This page has a compilation of some pictures of the my first Human Powered Amphibious Recumbent Tricycle (Amphibike). Please note that the poor image quality in some cases is because these pictures are digital photos of analog prints.
This is a picture of me sitting on the MKI. My friends Hal and Joe had come out to watch me try to drown myself, and to give riding it a shot. Hal tried first, and capsized the bike in about 4 feet of water. Joe was able to balance it but dared not venture far from land. Did I mention this was in January? Note the drillings to lighten the frame, and the streamlining of the styrofoam.
Yes, it did float. This is a picture of me on the MK1 Amphibike probably in 1999. At the time, I still had unfinished styrofoam floatation. At the time I probably had one of my propeller drivetrains installed, but I can't tell which from this picture.
This is a picture of the first propeller I installed on the MK1. It was homemade. The hub is part of a bike sprocket, and the blades are bent aluminum. It worked, but cavitated badly. I replaced it later with a stainless prop (very heavy, but worked great except that it was bent and thus imbalanced). The bent prop was later replaced with an aluminum prop off a stern drive. That prop has worked well, and is now installed on the MKIII. Despite its drawbacks, the homemade prop was a big improvement over the wheel-paddling and paddle wheel phases. The big drawback that all the prop drivetrains had on the MK1 was that they could not be disengaged when outside of the water. I seized up the nylon bearings more than once from riding too long out of the water.
Still floating! This is a picture of me on the MK1 Amphibike probably in 2000 or 2001. At this point I was nearing the final revision of the MKI, with its final propeller drivetrain and fiberglass pontoons. The new pontoons made the bike heavier than with the old styrofoam, but they were much more hydrodynamic and thus gave me a blistering 3-4mph in the water. The paddle I am holding was a constantly-carried backup in case of mechanical breakdown. Oddly I don't think I have ever needed it. (Yet)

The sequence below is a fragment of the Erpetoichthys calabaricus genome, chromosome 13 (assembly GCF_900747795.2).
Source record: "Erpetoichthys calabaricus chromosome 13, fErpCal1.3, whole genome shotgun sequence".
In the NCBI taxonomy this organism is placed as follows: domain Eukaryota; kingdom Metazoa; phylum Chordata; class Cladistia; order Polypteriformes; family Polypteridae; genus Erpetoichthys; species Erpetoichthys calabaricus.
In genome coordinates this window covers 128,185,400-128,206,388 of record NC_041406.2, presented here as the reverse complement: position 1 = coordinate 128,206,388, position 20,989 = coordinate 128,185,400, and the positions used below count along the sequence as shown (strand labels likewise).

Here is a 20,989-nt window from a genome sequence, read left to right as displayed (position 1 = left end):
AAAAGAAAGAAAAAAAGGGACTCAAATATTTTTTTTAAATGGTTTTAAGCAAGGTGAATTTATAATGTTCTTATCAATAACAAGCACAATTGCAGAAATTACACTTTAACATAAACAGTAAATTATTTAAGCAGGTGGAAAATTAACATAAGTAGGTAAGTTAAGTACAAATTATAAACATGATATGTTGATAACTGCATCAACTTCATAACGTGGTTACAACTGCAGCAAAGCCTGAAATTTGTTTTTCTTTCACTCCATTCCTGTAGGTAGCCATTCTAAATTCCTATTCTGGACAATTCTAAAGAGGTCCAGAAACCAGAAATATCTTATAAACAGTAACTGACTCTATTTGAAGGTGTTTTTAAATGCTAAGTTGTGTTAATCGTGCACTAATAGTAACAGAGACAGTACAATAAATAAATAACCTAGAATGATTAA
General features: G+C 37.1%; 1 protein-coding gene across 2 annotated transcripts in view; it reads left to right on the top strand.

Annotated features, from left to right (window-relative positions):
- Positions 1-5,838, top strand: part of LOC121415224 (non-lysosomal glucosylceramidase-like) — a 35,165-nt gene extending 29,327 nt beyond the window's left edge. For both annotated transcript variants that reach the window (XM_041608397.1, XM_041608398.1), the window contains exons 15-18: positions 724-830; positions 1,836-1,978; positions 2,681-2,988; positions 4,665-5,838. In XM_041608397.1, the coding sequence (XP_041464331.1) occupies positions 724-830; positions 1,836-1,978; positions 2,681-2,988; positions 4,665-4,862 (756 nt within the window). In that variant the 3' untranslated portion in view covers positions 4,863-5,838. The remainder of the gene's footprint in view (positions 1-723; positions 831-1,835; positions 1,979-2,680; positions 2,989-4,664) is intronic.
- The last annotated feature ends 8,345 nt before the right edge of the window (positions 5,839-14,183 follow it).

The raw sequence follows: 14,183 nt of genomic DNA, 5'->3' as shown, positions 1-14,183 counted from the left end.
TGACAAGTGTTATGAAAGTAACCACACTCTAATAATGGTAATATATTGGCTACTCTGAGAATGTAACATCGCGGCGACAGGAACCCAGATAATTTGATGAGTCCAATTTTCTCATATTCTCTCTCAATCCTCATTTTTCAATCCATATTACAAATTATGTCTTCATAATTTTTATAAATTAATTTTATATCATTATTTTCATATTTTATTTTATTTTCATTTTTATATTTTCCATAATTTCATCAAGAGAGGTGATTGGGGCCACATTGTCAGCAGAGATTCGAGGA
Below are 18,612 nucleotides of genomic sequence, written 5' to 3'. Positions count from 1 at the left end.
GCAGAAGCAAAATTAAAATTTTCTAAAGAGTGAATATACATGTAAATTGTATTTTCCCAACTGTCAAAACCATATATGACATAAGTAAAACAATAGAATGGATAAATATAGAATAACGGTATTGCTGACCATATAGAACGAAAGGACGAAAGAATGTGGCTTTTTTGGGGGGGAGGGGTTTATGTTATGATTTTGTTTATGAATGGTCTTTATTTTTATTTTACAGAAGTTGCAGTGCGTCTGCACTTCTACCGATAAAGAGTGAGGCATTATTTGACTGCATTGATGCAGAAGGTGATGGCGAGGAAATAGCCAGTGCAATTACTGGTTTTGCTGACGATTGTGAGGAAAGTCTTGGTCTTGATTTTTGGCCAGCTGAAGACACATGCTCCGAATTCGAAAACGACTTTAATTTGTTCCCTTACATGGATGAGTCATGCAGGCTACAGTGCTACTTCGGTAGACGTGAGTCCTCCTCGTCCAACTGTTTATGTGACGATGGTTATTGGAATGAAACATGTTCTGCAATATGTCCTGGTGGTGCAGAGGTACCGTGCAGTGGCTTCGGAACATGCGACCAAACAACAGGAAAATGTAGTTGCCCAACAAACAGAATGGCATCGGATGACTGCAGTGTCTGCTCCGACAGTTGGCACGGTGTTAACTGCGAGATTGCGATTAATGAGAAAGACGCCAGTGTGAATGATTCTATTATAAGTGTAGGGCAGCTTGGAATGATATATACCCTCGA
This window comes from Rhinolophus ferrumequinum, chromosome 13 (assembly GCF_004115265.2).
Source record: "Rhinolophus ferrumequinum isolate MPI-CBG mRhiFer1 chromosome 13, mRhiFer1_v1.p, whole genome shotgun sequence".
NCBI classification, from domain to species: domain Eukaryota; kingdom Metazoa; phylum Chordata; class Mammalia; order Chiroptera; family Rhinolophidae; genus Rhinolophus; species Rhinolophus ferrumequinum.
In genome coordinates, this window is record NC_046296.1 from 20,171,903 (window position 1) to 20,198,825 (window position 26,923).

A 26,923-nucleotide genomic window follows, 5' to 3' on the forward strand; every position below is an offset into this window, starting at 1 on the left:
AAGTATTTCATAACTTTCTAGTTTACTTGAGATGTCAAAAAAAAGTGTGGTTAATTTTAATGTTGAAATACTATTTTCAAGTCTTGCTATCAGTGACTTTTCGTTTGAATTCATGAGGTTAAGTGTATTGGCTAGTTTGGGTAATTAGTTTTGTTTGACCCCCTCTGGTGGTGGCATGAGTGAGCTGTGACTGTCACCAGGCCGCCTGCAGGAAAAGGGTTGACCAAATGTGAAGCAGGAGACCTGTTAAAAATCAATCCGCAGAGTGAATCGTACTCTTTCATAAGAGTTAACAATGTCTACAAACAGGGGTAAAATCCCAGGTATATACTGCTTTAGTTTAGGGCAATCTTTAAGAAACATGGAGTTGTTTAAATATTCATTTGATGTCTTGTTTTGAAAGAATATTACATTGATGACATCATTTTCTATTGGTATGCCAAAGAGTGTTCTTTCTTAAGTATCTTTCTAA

This is an earlier picture of the MKI, with its short-lived paddle wheel drivetrain. It was very splashy and not much more effective than the knobby mountain bike tires. The best way to go was to run both the tires and paddle wheel in the water. This had the down side of getting me very wet. The paddle wheel also did not freewheel or disengage, and its inertia caused problems pedalling when out of the water. Note also that at the time I had not done any streamlining on the styrofoam floatation.
This is a picture of one of the original fiberglass pontoons while under construction. In this picture, there has been no fiberglass applied yet. The framing made from styrofoam insulation board with an aluminum backbone is clearly visible. There were multiple watertight compartmenst as you can see. I coated both the inside and outside surfaces with fiberglass resin laminate. The pontoons came out rather heavy, at about 30 pounds for the first one, and 20-ish for the second (I was getting better at using less resin). They proved absolutely reliable, I never had to perform any maintenance on them.